Theron Lights Up Screen in Uneven ‘Trial’


Most big-budget, dream-cast comedies are a lot like pea soup: A creamy mass, with the occasional lump of ham.

“Trial and Error,” starring “Seinfeld’s” Michael Richards (in a very Kramer-esque performance), is a pretty soupy mess, but the croutons are fabulous--i.e. the statuesque Charlize Theron (“Two Days in the Valley”), with whom director Jonathan Lynn is either madly in love or knows a good thing when she comes into focus. If someone wanted to make someone else a star, it’s hard to imagine a better route than Lynn takes with Theron, who brings the movie to its knees every time she comes on screen.

Which is saying something, given how hard everyone’s working to make merry in a pretty silly film. Jeff Daniels is the uptight lawyer Charlie Tuttle, who has to skip the bachelor party arranged by his actor pal Richard Rietti (Richards) because his future father-in-law/boss has sent him out of town to win the unwinnable fraud trial of career liar Benny Gibbs (a terrific Rip Torn). Gibbs is on trial for selling copper engravings of Abraham Lincoln--pennies, to be precise--for $17.95 apiece. Richard arrives and takes Charlie on the town, where he gets drunk and has his lights put out by two locals. The justice system is imperiled.



Do you want me to explain how Richard has to handle the court case, while Charlie reassesses his romance with Tiffany (Alexandra Wentworth) and falls in love with waitress Billie (Theron)? I didn’t think so.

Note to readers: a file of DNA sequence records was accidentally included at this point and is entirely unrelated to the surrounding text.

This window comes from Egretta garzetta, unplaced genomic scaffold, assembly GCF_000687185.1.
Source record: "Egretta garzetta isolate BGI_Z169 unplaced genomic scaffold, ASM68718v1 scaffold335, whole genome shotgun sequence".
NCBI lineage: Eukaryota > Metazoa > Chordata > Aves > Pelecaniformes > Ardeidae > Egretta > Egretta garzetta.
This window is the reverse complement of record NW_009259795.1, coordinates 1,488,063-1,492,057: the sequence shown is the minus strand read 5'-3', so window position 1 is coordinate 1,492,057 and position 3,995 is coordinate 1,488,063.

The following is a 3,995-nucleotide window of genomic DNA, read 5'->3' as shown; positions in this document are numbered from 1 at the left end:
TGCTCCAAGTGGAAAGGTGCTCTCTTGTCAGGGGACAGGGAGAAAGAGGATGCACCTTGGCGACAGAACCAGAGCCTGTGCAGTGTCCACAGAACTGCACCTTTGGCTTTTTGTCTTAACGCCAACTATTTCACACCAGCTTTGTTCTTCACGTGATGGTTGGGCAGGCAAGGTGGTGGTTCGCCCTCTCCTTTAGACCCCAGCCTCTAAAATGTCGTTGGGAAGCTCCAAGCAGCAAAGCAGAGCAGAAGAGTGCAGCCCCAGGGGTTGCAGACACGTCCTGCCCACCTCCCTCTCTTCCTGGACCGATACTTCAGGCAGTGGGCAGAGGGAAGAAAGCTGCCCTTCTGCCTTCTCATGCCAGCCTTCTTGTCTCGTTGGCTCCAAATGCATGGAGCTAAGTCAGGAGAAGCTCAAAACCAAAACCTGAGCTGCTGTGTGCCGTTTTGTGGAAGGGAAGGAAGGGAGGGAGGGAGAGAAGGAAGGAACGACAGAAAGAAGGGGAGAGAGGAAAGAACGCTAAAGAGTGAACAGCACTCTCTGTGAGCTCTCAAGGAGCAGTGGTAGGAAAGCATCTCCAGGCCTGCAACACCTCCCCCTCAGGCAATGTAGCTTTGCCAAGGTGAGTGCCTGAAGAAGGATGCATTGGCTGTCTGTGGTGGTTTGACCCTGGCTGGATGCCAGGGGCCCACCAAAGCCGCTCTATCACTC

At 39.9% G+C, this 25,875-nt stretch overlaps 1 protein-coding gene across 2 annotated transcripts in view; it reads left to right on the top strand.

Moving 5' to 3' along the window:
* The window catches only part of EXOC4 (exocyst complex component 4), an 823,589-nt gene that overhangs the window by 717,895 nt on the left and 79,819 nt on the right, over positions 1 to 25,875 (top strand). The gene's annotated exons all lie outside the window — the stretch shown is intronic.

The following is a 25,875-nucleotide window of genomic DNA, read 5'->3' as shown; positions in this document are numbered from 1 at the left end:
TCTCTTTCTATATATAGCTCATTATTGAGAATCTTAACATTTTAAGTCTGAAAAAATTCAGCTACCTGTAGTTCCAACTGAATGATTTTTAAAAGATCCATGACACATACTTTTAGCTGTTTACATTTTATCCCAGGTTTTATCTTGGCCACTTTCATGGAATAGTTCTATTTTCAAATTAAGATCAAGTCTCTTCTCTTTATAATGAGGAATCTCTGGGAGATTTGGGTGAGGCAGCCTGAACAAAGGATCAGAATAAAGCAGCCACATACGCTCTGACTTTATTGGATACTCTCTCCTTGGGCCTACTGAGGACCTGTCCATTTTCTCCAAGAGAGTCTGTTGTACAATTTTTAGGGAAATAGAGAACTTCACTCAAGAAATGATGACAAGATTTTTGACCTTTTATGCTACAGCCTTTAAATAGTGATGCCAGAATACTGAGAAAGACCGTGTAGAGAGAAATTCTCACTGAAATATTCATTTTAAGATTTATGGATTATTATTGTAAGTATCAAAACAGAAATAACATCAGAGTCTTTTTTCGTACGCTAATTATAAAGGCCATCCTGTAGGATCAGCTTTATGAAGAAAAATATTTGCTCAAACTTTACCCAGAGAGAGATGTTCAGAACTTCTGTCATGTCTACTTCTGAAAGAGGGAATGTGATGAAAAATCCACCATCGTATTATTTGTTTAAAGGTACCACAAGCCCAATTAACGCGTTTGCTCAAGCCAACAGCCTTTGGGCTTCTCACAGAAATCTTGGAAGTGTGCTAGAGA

There’s a lot to hate about “Trial and Error,” including the title. Are we supposed to assume that the judge (a very funny Austin Pendleton) knows that Richard isn’t a lawyer? The way Lynn directs the courtroom scenes you have to as-


‘Trial and Error’


Michael Richards: Richard Rietti

Jeff Daniels: Charlie Tuttle

Charlize Theron: Billie Tyler

Jessica Steen: Elizabeth Gardner


Austin Pendleton: Judge Paul Z. Graff

Rip Torn: Benny Gibbs

A Larger Than Life production, released by New Line Cinema. Director Jonathan Lynn. Producers Gary Ross, Lynn. Story by Sara Bernstein & Gregory Bernstein and Cliff Gardner. Screenplay by Sara Bernstein & Gregory Bernstein. Cinematographer Gabriel Beristain. Editor Tony Lombardo. Costumes Shay Cunliffe. Music Phil Marshall. Production design Victoria Paul. Art director Philip J. Messina. Running time: 1 hour, 38 minutes.

* In general release throughout Southern California.


sume so, but that sort of upends the entire premise. Of course, very little that goes on in court as Richard does battle with the savvy-but-not-that-savvy prosecutor Elizabeth Gardner (Jessica Steen) doesn’t constitute an indictable offense, so a suspension of disbelief--think O.J. jury--is required.

Daniels, who seems to be making a career of playing straight man to physical comics (he starred with Jim Carrey in “Dumb & Dumber” for instance), is as bland as ever. Richards is doing Kramer. Steen is very good as the besieged district attorney and Theron just eats up the screen. As Billie, she knows how to stop a nosebleed, cure an anxiety attack, reads Walt Whitman and shotguns derelict appliances as a form of stress relief. Can she make soup? I don’t know, but she knows how to make one palatable.

* MPAA rating: PG-13, for some sexual content. Times guidelines: a few suggestive scenes.